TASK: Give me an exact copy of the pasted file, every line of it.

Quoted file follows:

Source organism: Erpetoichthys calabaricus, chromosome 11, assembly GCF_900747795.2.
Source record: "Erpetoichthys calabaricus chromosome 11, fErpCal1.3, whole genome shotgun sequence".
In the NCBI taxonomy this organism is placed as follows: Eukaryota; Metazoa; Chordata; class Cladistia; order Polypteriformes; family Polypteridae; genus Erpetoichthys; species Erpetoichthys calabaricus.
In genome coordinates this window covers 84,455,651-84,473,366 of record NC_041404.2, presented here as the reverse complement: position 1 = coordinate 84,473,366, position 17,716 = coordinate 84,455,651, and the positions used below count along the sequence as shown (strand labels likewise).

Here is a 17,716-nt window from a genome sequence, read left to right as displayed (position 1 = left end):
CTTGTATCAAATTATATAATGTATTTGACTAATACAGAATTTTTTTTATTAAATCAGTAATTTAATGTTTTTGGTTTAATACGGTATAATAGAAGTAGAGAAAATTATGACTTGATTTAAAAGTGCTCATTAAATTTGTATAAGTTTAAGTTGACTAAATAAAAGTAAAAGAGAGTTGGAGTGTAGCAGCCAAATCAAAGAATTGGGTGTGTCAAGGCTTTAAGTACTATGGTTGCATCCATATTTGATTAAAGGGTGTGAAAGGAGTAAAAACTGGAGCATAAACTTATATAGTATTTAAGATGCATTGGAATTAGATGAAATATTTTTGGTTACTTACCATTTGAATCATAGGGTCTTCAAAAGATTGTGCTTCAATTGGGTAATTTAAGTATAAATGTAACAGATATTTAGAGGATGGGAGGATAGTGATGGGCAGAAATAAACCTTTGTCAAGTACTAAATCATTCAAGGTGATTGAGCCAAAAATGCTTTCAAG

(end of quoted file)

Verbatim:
Source organism: Erpetoichthys calabaricus, chromosome 11, assembly GCF_900747795.2.
Source record: "Erpetoichthys calabaricus chromosome 11, fErpCal1.3, whole genome shotgun sequence".
In the NCBI taxonomy this organism is placed as follows: Eukaryota; Metazoa; Chordata; class Cladistia; order Polypteriformes; family Polypteridae; genus Erpetoichthys; species Erpetoichthys calabaricus.
In genome coordinates this window covers 84,455,651-84,473,366 of record NC_041404.2, presented here as the reverse complement: position 1 = coordinate 84,473,366, position 17,716 = coordinate 84,455,651, and the positions used below count along the sequence as shown (strand labels likewise).

Here is a 17,716-nt window from a genome sequence, read left to right as displayed (position 1 = left end):
CTTGTATCAAATTATATAATGTATTTGACTAATACAGAATTTTTTTTATTAAATCAGTAATTTAATGTTTTTGGTTTAATACGGTATAATAGAAGTAGAGAAAATTATGACTTGATTTAAAAGTGCTCATTAAATTTGTATAAGTTTAAGTTGACTAAATAAAAGTAAAAGAGAGTTGGAGTGTAGCAGCCAAATCAAAGAATTGGGTGTGTCAAGGCTTTAAGTACTATGGTTGCATCCATATTTGATTAAAGGGTGTGAAAGGAGTAAAAACTGGAGCATAAACTTATATAGTATTTAAGATGCATTGGAATTAGATGAAATATTTTTGGTTACTTACCATTTGAATCATAGGGTCTTCAAAAGATTGTGCTTCAATTGGGTAATTTAAGTATAAATGTAACAGATATTTAGAGGATGGGAGGATAGTGATGGGCAGAAATAAACCTTTGTCAAGTACTAAATCATTCAAGGTGATTGAGCCAAAAATGCTTTCAAG